VTLS Express


VTLS Express
Date: Fri, 2 Sep 1994 10:22:08 -0400 (EDT)
From: Ann Okerson <ann@cni.org>
Subject: VLTS Express (fwd)

From: Lisabeth King <lisabeth>
Subject: VLTS Express

This title was found by Lisabeth King of the ARL Offices during
a round of cybersurfing. It is not a new title per se, but it
is new to us (and maybe somewhat new electronically?) so we thought
we would share it with NewJour readers.

> VTLS Express, Vol. 10, No. 2, Spring-Summer 1994 (Part 1 of 2)
> SA195

> VTLS Express, Vol. 10, No. 2, Spring-Summer 1994
> A Publication of VTLS Inc.
> Editor: Gail Gulbenkian <gulbenkiang@vtls.com.>
> Welcome to the first issue of the VTLS Express on BUBL. The VTLS
> Express newsletter is published three times a year by VTLS Inc., an
> international software company with head offices in Blacksburg,
> Virginia, U.S.A., and branch offices in Helsinki and Barcelona. The
> company specializes in library automation and provides an integrated
> solution to all aspects of library operations for 300 users worldwide.
> If you would like to receive the printed version of VTLS Express,
> which is a 16-page, glossy, four-color publication, send an e-mail
> request to me: gulbenkiang@vtlscom. Or send a letter or postcard to:
> Gail Gulbenkian
> VTLS Inc.
> 1800 Kraft Drive
> Blacksburg, VA 24060
> U.S.A.
> ****************************************************************
> President's Notes
> VTLS Release 1994 (Phase I) Out the Door
> Inventory Control a Handy Tool
> Dynamic Cataloging Has Arrived
> Multimedia Means Multiuses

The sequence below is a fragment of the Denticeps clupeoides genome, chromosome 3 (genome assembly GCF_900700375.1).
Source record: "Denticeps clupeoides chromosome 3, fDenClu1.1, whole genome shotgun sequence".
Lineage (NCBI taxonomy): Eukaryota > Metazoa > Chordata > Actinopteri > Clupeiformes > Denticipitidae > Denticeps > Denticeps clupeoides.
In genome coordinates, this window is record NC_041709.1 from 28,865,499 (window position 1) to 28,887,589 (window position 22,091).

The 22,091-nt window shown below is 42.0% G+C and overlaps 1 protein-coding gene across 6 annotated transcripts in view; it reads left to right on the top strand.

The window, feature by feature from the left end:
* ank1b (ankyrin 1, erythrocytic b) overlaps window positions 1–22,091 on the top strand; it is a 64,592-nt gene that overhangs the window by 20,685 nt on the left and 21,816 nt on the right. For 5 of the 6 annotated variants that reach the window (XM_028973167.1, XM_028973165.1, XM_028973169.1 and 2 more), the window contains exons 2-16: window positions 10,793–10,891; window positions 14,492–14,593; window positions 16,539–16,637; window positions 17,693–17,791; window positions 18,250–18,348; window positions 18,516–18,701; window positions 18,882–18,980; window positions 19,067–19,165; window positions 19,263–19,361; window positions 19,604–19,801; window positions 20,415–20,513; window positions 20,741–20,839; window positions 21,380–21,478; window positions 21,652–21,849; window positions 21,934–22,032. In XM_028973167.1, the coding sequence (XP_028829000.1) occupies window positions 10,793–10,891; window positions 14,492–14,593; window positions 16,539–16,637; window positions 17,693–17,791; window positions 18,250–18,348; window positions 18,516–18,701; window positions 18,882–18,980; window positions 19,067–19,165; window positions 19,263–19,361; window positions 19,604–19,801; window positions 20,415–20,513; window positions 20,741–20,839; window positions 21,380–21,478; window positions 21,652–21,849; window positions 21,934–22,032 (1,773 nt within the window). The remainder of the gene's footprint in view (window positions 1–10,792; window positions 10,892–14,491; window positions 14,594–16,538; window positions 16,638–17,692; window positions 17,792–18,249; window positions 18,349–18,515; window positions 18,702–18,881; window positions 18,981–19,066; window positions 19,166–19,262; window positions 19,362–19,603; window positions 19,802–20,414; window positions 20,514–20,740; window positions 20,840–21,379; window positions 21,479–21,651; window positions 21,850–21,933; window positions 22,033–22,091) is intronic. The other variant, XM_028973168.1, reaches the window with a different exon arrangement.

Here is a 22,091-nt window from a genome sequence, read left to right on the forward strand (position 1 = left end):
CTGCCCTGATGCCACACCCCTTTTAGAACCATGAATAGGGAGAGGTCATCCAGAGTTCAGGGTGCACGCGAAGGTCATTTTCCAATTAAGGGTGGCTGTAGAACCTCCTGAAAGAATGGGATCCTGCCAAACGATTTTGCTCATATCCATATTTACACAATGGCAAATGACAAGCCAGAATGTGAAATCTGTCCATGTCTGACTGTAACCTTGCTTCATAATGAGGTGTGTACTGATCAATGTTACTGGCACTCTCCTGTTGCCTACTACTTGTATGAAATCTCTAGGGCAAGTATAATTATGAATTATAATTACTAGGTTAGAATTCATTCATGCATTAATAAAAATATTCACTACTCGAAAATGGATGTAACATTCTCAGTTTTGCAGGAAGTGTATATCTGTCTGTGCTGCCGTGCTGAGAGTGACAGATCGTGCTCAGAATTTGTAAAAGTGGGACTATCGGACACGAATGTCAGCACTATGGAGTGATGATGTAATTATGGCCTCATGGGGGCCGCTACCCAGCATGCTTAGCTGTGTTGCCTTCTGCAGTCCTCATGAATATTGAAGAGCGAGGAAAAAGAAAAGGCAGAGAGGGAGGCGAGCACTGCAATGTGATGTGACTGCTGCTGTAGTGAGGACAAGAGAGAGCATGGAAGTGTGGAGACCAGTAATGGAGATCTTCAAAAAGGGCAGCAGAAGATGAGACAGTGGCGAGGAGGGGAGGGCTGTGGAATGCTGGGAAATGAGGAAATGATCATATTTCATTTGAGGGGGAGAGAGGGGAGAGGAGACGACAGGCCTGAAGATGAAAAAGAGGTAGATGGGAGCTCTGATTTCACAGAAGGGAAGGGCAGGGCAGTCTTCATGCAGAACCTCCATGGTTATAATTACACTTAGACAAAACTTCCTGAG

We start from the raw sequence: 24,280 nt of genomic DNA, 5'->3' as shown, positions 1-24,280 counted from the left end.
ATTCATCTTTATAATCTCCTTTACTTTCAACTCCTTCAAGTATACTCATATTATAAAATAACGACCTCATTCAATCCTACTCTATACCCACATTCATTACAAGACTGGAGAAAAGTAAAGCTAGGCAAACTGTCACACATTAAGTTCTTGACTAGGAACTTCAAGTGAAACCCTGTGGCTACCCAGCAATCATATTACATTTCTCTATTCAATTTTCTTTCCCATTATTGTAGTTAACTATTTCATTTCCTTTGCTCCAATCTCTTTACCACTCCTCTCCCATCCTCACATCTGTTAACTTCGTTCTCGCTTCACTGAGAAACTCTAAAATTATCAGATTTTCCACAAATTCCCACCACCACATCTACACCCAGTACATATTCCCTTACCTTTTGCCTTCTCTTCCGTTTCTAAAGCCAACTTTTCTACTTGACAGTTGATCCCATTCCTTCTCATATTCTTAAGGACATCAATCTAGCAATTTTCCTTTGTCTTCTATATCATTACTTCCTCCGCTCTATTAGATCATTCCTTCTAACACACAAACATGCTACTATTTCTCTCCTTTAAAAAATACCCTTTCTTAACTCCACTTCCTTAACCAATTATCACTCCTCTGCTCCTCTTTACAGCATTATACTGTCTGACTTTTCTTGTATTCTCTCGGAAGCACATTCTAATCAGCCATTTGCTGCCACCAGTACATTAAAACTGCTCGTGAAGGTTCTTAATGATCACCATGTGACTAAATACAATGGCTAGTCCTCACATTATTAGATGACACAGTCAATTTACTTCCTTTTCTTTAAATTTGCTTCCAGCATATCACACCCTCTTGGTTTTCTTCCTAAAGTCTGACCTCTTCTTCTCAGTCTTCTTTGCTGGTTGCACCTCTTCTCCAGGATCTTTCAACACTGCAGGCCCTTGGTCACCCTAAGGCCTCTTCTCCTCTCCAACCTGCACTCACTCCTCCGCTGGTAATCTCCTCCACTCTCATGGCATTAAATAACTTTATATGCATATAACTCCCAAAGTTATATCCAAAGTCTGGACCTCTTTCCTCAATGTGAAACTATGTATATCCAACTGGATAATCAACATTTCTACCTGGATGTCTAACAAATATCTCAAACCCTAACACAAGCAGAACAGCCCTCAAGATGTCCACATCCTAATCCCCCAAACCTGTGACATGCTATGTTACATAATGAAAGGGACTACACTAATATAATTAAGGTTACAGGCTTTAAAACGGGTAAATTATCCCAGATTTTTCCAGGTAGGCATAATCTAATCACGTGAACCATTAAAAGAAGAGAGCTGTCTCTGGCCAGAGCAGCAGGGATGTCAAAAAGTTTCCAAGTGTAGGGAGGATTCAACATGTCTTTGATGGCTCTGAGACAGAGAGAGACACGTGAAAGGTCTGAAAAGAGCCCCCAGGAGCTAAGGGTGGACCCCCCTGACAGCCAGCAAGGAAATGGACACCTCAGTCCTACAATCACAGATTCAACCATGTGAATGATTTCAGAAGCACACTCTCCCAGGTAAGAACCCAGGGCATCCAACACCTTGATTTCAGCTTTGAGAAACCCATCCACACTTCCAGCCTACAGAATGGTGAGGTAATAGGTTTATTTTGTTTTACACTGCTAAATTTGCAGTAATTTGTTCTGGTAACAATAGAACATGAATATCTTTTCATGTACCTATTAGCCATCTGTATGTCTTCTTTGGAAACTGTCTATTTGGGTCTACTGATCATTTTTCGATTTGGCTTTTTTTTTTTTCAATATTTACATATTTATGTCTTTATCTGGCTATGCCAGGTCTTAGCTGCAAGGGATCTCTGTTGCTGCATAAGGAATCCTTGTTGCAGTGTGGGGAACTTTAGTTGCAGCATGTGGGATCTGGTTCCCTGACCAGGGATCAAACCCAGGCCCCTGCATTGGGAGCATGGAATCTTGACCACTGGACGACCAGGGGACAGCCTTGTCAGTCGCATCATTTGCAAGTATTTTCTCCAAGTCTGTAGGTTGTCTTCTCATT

> The VTLS Z39.50 Client Interfaces with NCSA Mosaic for Windows
> VTLS Users' Groups Hold International Meeting
> Micro-VTLS Rel. 3.10 Has Something for Everyone
> ASC Promotes a Foreign Exchange of People, Ideas
> Chesapeake Public Library Enjoys Dial-Up Access
> U.A.E. University: VTLS' First Site in the Middle East
> Fifth Polish University Signs on with VTLS
> National Library of Latvia Chooses VTLS
> VTLS Inc. Buys Out Interest in Company
> VTLS Library in Focus: Upper Arlington Public Library
> ****************************************************************
> Those of us that spend a considerable amount of our spare time
> hobnobbing in cyberspace find NCSA Mosaic to be a powerful aid in
> our quest for knowledge. If you have not as yet tried Mosaic, do
> so at your earliest convenience. If you don't know how to try
> Mosaic and belong to the VTLS users community, call us and we
> will point you in the right direction. But we can do more than
> that. Read on!
> In terms of client/server computing, Mosaic is client designed to
> let you browse data on a server. The World Wide Web (WWW) is the
> server to which this client initially connects. For brevity,
> Mosaic is called a WWW browser. It is what computer scientists
> call a "stateless" browser. Loosely speaking, a "stateless"
> system is one where each transaction between the client (here
> Mosaic) and the server is a new and independent transaction. The
> server does not remember (or maintain in memory) what happened
> previously. Each query has a defined, unambiguous and finite
> response. The server responds and moves on to process another
> query, generally from a different client.
> A typical OPAC search is not a stateless search because the user
> (the client) conducts a "dialogue" with the machine (the server)
> and each new query is based on previous results from the server.
> For example, the Z39.50 client standard assumes that the state of
> the query is maintained by the server. In fact, it allows the
> client to "name" previous result sets that use these "named sets"
> in subsequent searches. Such a process is contrary to the
> philosophy of Mosaic.